risky move, a former Russian police officer has taken to the Internet in full uniform to detail the corruption, danger, and brutality of his line of work.In a breathtakingly
In an open video address to Prime Minister Vladmir Putin, Alexei Dymovsky says, "Maybe you don't know about us, about simple cops, who live and work and love their work. I'm ready to tell you everything. I'm not scared of my own death." How much does Dymovsky have to fear? The answer might surprise those of us who are accustomed to the relative freedoms of self-expression.
Over the past week, Dymovsky's videos have gotten more than a million views altogether and have created quite an uproar in Russia. In the videos, he speaks with an air of desperation, frustration, and resignation rarely seem on camera. He speaks of the ten years he spent serving and protecting his country.
Dymovsky served in the Russian army from 1996 until 1998. After that, he worked as a district commissioner of the city police in the Amur region. In 2004, he was transferred to the city of Novorossiysk police department, where he eventually advanced to the post of senior security officer and oversaw crimes related to drug trafficking.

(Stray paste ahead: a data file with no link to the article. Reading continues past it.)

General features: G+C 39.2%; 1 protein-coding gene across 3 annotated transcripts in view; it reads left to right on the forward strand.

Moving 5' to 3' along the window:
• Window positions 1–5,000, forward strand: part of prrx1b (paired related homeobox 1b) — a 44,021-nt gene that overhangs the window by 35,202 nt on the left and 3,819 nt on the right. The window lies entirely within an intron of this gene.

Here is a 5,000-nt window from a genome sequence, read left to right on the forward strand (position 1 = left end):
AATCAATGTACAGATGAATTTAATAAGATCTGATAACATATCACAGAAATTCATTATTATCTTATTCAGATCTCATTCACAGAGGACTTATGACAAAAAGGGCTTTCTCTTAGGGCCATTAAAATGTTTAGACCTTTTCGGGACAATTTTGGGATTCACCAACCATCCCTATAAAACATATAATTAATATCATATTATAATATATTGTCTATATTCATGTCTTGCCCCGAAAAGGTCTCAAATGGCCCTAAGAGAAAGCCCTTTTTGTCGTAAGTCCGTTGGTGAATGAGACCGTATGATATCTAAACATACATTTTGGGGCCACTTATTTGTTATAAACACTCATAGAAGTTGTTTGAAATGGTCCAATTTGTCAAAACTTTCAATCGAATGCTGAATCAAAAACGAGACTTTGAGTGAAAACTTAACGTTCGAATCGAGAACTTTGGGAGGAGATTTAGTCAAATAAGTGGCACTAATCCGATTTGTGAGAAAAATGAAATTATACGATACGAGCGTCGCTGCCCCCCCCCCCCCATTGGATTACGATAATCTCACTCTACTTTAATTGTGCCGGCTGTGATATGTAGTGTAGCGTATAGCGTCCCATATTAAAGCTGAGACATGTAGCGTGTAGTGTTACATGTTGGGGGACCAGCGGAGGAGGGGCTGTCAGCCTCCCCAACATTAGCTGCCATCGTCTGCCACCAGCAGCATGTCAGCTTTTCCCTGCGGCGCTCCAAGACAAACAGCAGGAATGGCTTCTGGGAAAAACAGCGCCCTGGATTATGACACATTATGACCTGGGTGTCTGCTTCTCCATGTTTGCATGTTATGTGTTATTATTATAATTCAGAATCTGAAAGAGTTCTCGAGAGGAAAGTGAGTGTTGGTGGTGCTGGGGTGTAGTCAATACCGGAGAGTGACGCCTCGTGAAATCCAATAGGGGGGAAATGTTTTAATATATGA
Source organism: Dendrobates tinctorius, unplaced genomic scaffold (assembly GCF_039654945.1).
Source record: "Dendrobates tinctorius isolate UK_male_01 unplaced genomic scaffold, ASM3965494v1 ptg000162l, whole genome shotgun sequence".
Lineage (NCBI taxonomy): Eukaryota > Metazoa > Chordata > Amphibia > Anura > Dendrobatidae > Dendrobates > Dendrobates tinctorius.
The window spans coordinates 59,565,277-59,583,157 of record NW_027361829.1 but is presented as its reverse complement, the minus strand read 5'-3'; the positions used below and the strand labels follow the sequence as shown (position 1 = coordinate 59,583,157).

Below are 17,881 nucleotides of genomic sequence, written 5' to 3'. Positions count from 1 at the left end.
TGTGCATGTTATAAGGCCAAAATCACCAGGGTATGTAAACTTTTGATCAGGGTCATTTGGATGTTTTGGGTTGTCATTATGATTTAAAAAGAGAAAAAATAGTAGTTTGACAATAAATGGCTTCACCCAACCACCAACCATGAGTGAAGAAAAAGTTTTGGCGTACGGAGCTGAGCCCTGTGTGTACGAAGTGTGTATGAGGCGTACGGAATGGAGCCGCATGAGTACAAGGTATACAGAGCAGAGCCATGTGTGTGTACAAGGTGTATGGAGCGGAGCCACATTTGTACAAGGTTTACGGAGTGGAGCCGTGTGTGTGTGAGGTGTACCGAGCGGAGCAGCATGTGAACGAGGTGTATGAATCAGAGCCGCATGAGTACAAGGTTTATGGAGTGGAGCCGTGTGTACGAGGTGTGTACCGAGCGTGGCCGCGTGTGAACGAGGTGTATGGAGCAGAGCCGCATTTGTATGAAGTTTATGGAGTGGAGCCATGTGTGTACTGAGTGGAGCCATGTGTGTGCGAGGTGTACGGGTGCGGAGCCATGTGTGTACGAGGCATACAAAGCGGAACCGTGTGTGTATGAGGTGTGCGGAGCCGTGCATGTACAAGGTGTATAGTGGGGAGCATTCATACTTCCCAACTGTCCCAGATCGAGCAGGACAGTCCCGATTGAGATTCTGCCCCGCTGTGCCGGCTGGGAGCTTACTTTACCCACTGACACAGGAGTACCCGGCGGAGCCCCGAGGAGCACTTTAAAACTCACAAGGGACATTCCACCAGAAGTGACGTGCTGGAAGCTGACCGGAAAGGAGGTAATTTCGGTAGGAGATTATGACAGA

"We are working as hard as we can with all our souls," Dymovsky says. After referencing losing two wives, who refused to put up with his work, and problems with "relationships with the bosses," Dymovsky says, "I want to talk about it now." He speaks of being denied leave of absence or medical treatment for illness, about police taking bribes and about pervasive corruption. "I am not afraid," he says, "I am telling my name... But I cannot stand detecting the nonexistent crimes, imprisoning people who are not guilty. I can't stand it anymore."
Take a look at one of the videos Dymovsky has posted so far:
These videos bear significant political impact, but they also speak to the importance of the Internet in acting as our generation's soapbox. Any wronged person has an almost infinite capacity to express, persuade and convince. Currently, a source at the Russian Interior Ministry's internal security department has confirmed to at least one publication that representatives of several human rights organization actively support Dymovsky.
The officers mentioned in Dymovsky's reports have filed libel suits against him, and the Russian interior minister has said his office is investigating the former police officer's claims.